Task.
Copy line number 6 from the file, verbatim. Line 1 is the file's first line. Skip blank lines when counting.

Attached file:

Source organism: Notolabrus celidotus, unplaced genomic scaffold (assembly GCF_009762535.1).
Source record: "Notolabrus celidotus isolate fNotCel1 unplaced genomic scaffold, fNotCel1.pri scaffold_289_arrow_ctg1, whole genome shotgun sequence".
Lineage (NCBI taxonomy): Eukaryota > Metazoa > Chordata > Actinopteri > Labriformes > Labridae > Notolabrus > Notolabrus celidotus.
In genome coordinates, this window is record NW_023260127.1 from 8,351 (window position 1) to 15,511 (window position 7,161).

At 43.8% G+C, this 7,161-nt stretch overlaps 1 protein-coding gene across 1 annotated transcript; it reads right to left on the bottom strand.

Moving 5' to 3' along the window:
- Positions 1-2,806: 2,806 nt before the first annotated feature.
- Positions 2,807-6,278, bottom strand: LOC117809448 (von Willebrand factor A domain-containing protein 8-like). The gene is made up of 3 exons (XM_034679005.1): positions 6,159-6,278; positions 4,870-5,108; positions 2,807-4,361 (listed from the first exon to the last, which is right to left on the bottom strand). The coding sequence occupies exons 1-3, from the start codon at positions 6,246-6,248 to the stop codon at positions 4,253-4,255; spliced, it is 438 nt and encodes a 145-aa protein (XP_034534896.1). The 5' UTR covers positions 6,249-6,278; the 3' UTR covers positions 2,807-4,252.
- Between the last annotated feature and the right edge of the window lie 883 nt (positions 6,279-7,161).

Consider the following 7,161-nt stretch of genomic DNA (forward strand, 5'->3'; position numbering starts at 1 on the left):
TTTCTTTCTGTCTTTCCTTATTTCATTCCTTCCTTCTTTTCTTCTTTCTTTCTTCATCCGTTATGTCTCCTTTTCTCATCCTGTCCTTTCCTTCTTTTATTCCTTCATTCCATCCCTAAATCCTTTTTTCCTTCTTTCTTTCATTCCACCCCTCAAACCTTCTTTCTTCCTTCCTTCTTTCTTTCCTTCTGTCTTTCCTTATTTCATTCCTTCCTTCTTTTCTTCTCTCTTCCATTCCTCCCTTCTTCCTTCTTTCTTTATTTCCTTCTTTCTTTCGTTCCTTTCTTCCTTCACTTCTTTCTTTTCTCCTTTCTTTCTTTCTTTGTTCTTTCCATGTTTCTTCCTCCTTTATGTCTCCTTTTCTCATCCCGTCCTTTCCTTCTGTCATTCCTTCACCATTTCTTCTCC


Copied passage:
Moving 5' to 3' along the window: